21st September 2015

Bon Courage

MARKET CLOSE:
FTSE 100
6,104, -83
DAX
9,916, -313
S&P 500
1,958, -32
iTraxx Main
71bp, +1.5bp
iTraxx X-Over Index
322bp, +4bp
10 Yr Bund
0.66%
iBoxx Corp IG
B+149.8bp, +1bp 
iBoxx Corp HY Index
B+480.5bp, +7.5bp
10 Yr US T-Bond
2.13%

Certainty until 2016… Yellen said it, no? To paraphrase, as long as macroeconomics remain uncertain, as long we see little upside to inflation (and I suppose we can extrapolate that to the slow pace in US wage growth), the Fed isn’t going to move, even if the unemployment rate continues to fall. Unless, of course, she speaks with forked tongue. At this point we are unlikely to be wrong-footed come the October meeting, but the December one might need a little more thought. So it’s business as usual for a while. The shutters go up and we look forward to a decent run-in for credit into month/quarter-end, to hopefully recover some of the hitherto lost performance. Year and month to date, IG returns are -1.3% and +0.015% respectively. We look for some improvement on those numbers over the next week or so where the rally in the underlying will help all offset a little of the spread weakness if we get a deluge of supply, which might act as a brake on any material tightening in spreads. And it could be worse. After all, Germany’s DAX equity index was up 25% in April versus where it started the year. Oh, now it is close to being flat and was even negative YTD in that late August drubbing on Chinese devaluation fears.

Markets react as expected… Post-Fed, we saw a weaker dollar/stronger euro leading to European stocks pushing aggressively lower (top-line growth and export worries). US stocks were lower on those global growth concerns cited by the Fed. This could reverse quickly given the fickle nature of stock and FX markets, which more often than not play to the tune of the headlines. The Bund got a good bid behind it, which should be more structural, and rallied quite hard (10-year yield: -13bp); expectations and pressure are now growing on Draghi/ECB to supply additional stimulus. Index roll dynamics kept the iTraxx indices from following stocks like-for-like and they rose only moderately (better offered/weaker), while the cash corporate bond market was wider too (after a better open), but there was no disaster in it. After all, corporate bonds somewhere to park that cash – offering better yield from what has become something of a safe-haven-like asset class.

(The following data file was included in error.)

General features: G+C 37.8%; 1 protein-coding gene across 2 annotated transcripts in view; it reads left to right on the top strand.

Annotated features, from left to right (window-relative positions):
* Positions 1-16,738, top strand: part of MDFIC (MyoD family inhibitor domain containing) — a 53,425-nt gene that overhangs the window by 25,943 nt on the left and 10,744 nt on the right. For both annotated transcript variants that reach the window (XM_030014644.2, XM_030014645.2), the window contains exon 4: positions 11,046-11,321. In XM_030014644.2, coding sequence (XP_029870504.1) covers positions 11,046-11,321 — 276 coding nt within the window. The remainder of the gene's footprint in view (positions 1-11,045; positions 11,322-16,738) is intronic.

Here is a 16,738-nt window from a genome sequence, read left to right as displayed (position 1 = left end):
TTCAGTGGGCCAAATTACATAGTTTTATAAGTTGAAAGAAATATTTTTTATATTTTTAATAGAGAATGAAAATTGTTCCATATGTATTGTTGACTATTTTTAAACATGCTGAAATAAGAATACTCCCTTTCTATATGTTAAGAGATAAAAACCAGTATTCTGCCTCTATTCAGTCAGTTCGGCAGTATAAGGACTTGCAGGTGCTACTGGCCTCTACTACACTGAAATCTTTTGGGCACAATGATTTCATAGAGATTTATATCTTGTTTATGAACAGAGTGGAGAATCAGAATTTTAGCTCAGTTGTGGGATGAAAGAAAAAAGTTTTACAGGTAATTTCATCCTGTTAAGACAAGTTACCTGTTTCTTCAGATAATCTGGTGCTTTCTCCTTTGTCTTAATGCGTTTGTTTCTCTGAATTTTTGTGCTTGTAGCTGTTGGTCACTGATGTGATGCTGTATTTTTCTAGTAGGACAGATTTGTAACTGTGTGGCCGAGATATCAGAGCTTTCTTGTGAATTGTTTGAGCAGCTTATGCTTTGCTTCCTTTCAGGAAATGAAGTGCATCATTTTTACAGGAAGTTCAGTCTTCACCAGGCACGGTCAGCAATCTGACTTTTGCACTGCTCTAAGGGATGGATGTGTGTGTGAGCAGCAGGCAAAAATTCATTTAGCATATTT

Fill your boots, but not with reckless abandon… We said in several commentaries last week that this was a good opportunity to add corporate bond risk. We still think so. Admittedly, when stocks are down by so much, when the headlines are difficult, when others are running for cover, then it becomes a tough ask. We’re always going to be wary of those weaknesses elsewhere and the contagion impact they might have on spread markets (lately added to by the huge supply). Supply dynamics being what they are, they are always a moving target. For sure, little or no money has left our market, we continue to have much sidelined cash and investors do want to add. The first few deals which come this week will be cheap – but they will need to perform. Any mushrooming confidence should see a better technical edge to the cash market as we ride out the third quarter and the run-in to year-end. So we would still stick with a higher-beta bias to the positioning, skewed towards lower IG paper, corporate hybrids, CoCos, double-B rated HY risk and solid single-Bs, and a bias in IG towards wearing some duration risk.

Where do we stand now?… Spreads as measured by the iBoxx IG index are at B+149.8bp, some 9.8bp wider than where we started the month. These are easily the wides of the year, and we last saw these levels just about two years ago. Since then the ECB has been in action, and yet we’ve given up 60bp from the tights we enjoyed in Q1/2015. In HY the index has widened by 12bp, and now also resides at the wides of the year at B+480.5bp and some 8bp wider in last Friday’s session. The day started well, but given how equities gave up, credit followed suit. Contagion has something to do with it. There were no new issues, as one would expect on Friday, and it will be a brave borrower that chances its arm on Monday – or a good syndicate desk that convinces one to bring a super cheap deal. More likely, the week will see us open in pensive mood, and we should expect a slow start. Still, it has been a heavy month and a heavy year on the supply front. Dialogic data has IG non-financial issuance at Eur27bn MTD and Eur213bn YTD. These are big numbers, but not record ones.

Late on Friday, France was downgraded to Aa2/stable by Moody’s, Syriza won the election in Greece – but it doesn’t matter as austerity and adherence to the eurozone bailout was always going to be implemented whichever party succeeded. There is a flurry of US data later this week ending with that US GDP number on Friday.

As Sergeant Esterhaus used to tell the guys after each morning roll call in Hill Street Blues, “Let’s be careful out there.”

Have a good week.

Suki Mann

A 25-year veteran of the European corporate bond markets and in his role as Credit Strategist, Dr Mann has been ranked number one in the Euromoney Investor Survey eight times in ten years. Previously with Societe Generale and UBS, he now shares views of events in the corporate bond market exclusively here on Credit Market Daily.